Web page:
Not all base layers are created equal. Know what to look out for when buying one of the most important pieces of mountain kit you’ll ever own.
It was the great explorer Sir Ranulph Fiennes that said, “There’s no such thing as bad weather, only inappropriate clothing.” A statement that has never been truer when venturing into the mountains.
You see, Ranulph knows a thing or two about extreme conditions. Having crossed both Poles, ascended Everest and lost the tips of his fingers to frostbite in the process, it’s safe to assume that Sir Ran's no slacker when it comes to choosing a decent base layer. But there are a lot of things to consider…
A lot of base layers are made solely from synthetic materials like polyester. This is a cheap material and wicks moisture away from your body well, but lacks some inherent warmth compared to other options. Merino wool is a fantastic natural product and has very soft, fine fibres making it incredibly comfortable against your skin. It also offers outstanding thermal values – this wool keeps herds of merino sheep in New Zealand toasty through the winter, as well as skiers and snowboarders.
At FLŌA we have created a merino-poly blend. It delivers the unprecedented warmth of the merino as well as the flexibility and breathability of man-made fibres.
For a base layer to do its job effectively it needs to fit snug against your body, like a second skin. A loose fitting base layer allows too much airflow between your skin and the garment, which results in heat loss.
But a second-skin fit can be restrictive if the right materials haven't been used. This is where our merino-poly blend comes in giving you freedom of movement while retaining maximum warmth. We also appreciate that our bodies come in different shapes and sizes, so as well as a full size range, our backcountry baselayer features 4-way stretch.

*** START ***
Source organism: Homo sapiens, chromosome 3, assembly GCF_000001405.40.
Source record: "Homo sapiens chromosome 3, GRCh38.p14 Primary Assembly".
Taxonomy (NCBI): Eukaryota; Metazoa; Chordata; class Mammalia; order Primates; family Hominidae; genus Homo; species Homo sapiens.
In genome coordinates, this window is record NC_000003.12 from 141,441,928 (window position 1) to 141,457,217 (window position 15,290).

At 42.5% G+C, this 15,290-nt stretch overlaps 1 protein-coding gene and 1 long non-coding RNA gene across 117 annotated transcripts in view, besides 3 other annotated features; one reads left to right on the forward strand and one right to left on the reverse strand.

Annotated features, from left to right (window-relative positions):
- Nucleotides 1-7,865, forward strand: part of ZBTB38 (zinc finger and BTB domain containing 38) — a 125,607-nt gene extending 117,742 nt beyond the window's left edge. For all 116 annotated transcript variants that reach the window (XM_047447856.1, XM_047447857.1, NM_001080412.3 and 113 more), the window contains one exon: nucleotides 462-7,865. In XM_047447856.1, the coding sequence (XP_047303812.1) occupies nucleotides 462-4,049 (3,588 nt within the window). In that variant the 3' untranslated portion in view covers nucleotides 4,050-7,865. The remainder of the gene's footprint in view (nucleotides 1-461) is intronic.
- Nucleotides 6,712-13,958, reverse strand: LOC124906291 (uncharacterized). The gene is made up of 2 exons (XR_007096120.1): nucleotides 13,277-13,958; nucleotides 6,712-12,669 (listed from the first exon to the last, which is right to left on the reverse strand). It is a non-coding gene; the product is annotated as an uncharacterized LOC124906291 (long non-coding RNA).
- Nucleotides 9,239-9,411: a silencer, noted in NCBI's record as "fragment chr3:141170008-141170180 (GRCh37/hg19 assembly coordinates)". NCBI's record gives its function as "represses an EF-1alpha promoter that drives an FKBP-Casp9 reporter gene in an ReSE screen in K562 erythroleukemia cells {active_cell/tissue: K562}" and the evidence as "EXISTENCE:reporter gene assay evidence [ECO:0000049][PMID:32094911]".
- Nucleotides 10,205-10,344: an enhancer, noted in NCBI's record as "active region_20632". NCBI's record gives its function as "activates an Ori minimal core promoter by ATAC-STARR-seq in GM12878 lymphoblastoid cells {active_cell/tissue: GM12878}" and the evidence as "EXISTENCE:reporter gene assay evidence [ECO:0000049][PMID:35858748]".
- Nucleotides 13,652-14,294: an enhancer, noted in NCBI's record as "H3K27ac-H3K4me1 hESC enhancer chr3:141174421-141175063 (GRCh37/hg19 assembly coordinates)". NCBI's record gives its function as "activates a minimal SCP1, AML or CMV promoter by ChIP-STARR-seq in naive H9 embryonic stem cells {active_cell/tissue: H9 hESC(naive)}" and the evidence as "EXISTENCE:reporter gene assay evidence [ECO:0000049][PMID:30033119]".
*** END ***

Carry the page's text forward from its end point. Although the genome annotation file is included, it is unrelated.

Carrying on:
The thing is, traditionally, a base layer was only designed to keep you warm. But athletes want to perform to their fullest with no compromise on movement, and no distraction from chafing or soreness. That’s why we integrated features that are actually needed.
Thumbholes in the sleeves mean they won't ride up, while our seamless technology means you won't get soreness from chafing. We included ventilation panels in the key areas, like across the chest and under the arms, and added a funnel neck collar for extra warmth. Compression is built into our backcountry baselayer too, a development that supports your muscles, aids circulation and alleviates fatigue.
No, not all baselayers are the same. As a rule of thumb, you should put the same research and attention to detail into buying your baselayer as you do your skis. This is one of the most vital pieces of kit for mountain pursuits and one you will rely on daily. Sir Ranulph Fiennes is hardly crossing the globe in a second rate base layer, and neither should you.
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